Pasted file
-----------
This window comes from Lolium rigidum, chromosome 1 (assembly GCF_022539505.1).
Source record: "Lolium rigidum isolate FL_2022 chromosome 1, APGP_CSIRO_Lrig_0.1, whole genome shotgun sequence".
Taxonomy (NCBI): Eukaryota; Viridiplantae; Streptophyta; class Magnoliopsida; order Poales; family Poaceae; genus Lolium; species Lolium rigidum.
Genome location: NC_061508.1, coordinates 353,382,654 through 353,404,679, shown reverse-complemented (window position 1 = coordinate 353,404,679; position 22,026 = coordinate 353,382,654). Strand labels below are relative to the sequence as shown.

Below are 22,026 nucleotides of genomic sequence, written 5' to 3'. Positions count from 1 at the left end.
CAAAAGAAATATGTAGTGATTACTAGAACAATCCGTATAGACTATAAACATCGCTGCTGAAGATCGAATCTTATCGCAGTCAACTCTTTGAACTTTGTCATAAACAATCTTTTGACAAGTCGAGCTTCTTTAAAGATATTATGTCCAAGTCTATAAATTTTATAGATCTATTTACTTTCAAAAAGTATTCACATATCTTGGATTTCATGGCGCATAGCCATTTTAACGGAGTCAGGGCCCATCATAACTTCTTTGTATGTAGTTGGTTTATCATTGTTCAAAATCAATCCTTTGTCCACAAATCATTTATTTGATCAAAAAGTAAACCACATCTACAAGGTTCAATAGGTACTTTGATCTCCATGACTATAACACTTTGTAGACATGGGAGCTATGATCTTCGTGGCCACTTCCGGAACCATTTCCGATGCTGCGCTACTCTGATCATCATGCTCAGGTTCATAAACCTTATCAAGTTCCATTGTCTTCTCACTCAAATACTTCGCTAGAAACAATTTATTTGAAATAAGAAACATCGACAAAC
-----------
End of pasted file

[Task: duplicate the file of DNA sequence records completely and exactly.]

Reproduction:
This window comes from Lolium rigidum, chromosome 1 (assembly GCF_022539505.1).
Source record: "Lolium rigidum isolate FL_2022 chromosome 1, APGP_CSIRO_Lrig_0.1, whole genome shotgun sequence".
Taxonomy (NCBI): Eukaryota; Viridiplantae; Streptophyta; class Magnoliopsida; order Poales; family Poaceae; genus Lolium; species Lolium rigidum.
Genome location: NC_061508.1, coordinates 353,382,654 through 353,404,679, shown reverse-complemented (window position 1 = coordinate 353,404,679; position 22,026 = coordinate 353,382,654). Strand labels below are relative to the sequence as shown.

Below are 22,026 nucleotides of genomic sequence, written 5' to 3'. Positions count from 1 at the left end.
CAAAAGAAATATGTAGTGATTACTAGAACAATCCGTATAGACTATAAACATCGCTGCTGAAGATCGAATCTTATCGCAGTCAACTCTTTGAACTTTGTCATAAACAATCTTTTGACAAGTCGAGCTTCTTTAAAGATATTATGTCCAAGTCTATAAATTTTATAGATCTATTTACTTTCAAAAAGTATTCACATATCTTGGATTTCATGGCGCATAGCCATTTTAACGGAGTCAGGGCCCATCATAACTTCTTTGTATGTAGTTGGTTTATCATTGTTCAAAATCAATCCTTTGTCCACAAATCATTTATTTGATCAAAAAGTAAACCACATCTACAAGGTTCAATAGGTACTTTGATCTCCATGACTATAACACTTTGTAGACATGGGAGCTATGATCTTCGTGGCCACTTCCGGAACCATTTCCGATGCTGCGCTACTCTGATCATCATGCTCAGGTTCATAAACCTTATCAAGTTCCATTGTCTTCTCACTCAAATACTTCGCTAGAAACAATTTATTTGAAATAAGAAACATCGACAAAC